After a number of delays, I was at last able to give my first double-bass recital in over 25 years to a private audience of about 25-30 people this past Saturday night. Although there were a couple very obvious errors, and one memory lapse, much of the program was played either near or at concert level, and from the feedback received the spiritual intent of the recital was substantially achieved. It included works by Dittersdorf, Eccles, Pichl, Faure, Bloch, and Bruch, along with spirituals and hymns, plus one original prelude in a Gaelic style. About all I can say is that I am very grateful to God for it, as much of my playing of late has been at a very different level than it ever used to be.
It is clear that we are to continue, and my accompanist and I will hopefully be presenting a full public recital at our church, possibly sometime in late January, or early February, 2007. It is interesting, in that I resume this with reluctance - there were very valid reasons why I stopped attempting recitals over 25 years ago. Yet it is equally evident that God desires me to begin anew, and I am very curious (and a bit afraid, though in a good sense) as to where this path may lead.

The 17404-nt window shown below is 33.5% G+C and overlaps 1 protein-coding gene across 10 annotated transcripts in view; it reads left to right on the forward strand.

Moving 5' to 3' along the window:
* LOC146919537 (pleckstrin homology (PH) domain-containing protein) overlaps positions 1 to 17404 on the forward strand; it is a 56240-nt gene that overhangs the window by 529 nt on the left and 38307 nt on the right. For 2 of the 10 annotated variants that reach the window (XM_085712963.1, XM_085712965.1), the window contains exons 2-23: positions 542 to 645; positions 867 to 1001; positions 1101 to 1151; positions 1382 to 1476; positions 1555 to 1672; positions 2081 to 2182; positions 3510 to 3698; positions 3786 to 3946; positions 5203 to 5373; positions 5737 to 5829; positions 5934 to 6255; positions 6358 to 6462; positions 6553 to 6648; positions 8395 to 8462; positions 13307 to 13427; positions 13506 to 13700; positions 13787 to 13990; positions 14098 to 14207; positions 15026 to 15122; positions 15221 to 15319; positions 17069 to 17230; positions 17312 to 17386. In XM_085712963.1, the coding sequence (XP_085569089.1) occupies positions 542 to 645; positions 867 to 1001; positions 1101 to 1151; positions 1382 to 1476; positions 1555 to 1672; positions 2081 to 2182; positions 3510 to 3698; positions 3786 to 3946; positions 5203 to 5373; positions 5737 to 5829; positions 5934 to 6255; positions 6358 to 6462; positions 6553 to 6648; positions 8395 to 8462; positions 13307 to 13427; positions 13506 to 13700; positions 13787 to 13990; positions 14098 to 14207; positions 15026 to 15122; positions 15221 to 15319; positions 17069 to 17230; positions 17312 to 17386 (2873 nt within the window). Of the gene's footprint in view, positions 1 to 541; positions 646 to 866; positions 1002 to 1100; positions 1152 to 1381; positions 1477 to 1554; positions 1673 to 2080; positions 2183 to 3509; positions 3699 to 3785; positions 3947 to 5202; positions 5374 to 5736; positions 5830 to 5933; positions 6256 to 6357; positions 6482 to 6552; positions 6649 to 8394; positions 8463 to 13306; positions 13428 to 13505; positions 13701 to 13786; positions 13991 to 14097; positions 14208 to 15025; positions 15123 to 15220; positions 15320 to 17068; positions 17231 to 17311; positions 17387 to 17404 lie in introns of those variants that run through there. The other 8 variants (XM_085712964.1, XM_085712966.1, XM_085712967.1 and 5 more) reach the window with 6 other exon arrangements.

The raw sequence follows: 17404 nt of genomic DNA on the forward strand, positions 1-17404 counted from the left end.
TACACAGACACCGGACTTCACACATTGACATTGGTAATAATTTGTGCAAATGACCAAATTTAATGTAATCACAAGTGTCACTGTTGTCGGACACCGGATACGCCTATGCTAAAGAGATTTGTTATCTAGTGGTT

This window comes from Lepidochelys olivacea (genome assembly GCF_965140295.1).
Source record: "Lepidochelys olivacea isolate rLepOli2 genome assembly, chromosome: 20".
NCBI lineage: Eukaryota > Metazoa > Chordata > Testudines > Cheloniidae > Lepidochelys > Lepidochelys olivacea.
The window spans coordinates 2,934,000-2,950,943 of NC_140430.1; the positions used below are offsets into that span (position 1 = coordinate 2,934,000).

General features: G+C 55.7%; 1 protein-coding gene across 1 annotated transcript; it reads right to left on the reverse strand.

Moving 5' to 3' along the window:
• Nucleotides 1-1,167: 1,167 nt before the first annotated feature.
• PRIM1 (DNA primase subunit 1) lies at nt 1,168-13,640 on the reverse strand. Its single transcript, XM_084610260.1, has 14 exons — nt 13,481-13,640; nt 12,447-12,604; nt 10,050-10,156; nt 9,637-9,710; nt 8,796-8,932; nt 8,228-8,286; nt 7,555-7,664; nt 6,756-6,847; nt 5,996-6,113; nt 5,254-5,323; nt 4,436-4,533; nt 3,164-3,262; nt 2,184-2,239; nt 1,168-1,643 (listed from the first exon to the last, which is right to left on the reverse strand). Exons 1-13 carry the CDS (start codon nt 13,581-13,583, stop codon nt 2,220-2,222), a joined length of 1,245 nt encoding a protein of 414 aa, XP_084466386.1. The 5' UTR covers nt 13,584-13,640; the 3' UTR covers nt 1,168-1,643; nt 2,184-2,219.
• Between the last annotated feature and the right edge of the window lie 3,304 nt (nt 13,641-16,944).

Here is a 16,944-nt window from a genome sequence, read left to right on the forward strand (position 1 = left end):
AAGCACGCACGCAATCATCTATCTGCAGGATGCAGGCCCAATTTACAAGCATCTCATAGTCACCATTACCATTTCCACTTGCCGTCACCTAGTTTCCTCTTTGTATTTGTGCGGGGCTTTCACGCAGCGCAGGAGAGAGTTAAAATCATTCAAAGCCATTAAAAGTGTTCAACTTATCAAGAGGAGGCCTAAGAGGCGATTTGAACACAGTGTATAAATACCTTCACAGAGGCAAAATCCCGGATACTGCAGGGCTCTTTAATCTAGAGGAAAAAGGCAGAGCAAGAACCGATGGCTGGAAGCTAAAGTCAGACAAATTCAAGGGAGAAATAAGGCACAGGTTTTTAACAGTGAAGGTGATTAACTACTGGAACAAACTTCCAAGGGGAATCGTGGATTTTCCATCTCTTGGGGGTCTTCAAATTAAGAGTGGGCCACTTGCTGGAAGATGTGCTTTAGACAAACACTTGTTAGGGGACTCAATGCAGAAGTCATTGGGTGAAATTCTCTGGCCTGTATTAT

Solo performance is never easy and any sense of accomplishment is well earned. Of course, things could always have gone better, but that just provides a target to strive towards.
Aside from thorough preparation and centering oneself to help fight any jitters, I find a genuine desire to entertain, move, and/or communicate with the members of the audience in a direct, personal way can go a long way towards feeling comfortable onstage. Sort of like: "Here's this piece of music I really like. Can I help you feel it the way I do?"
And I wouldn't sweat the bloopers. Unless one stops midstream and draws attention to mistakes verbally or facially, the great majority of the audience may well not notice. Although you know the peices well, unless the work is very, very, famous, any mistake may just sound like an "interesting suspension" or "novel cadence" to the listener.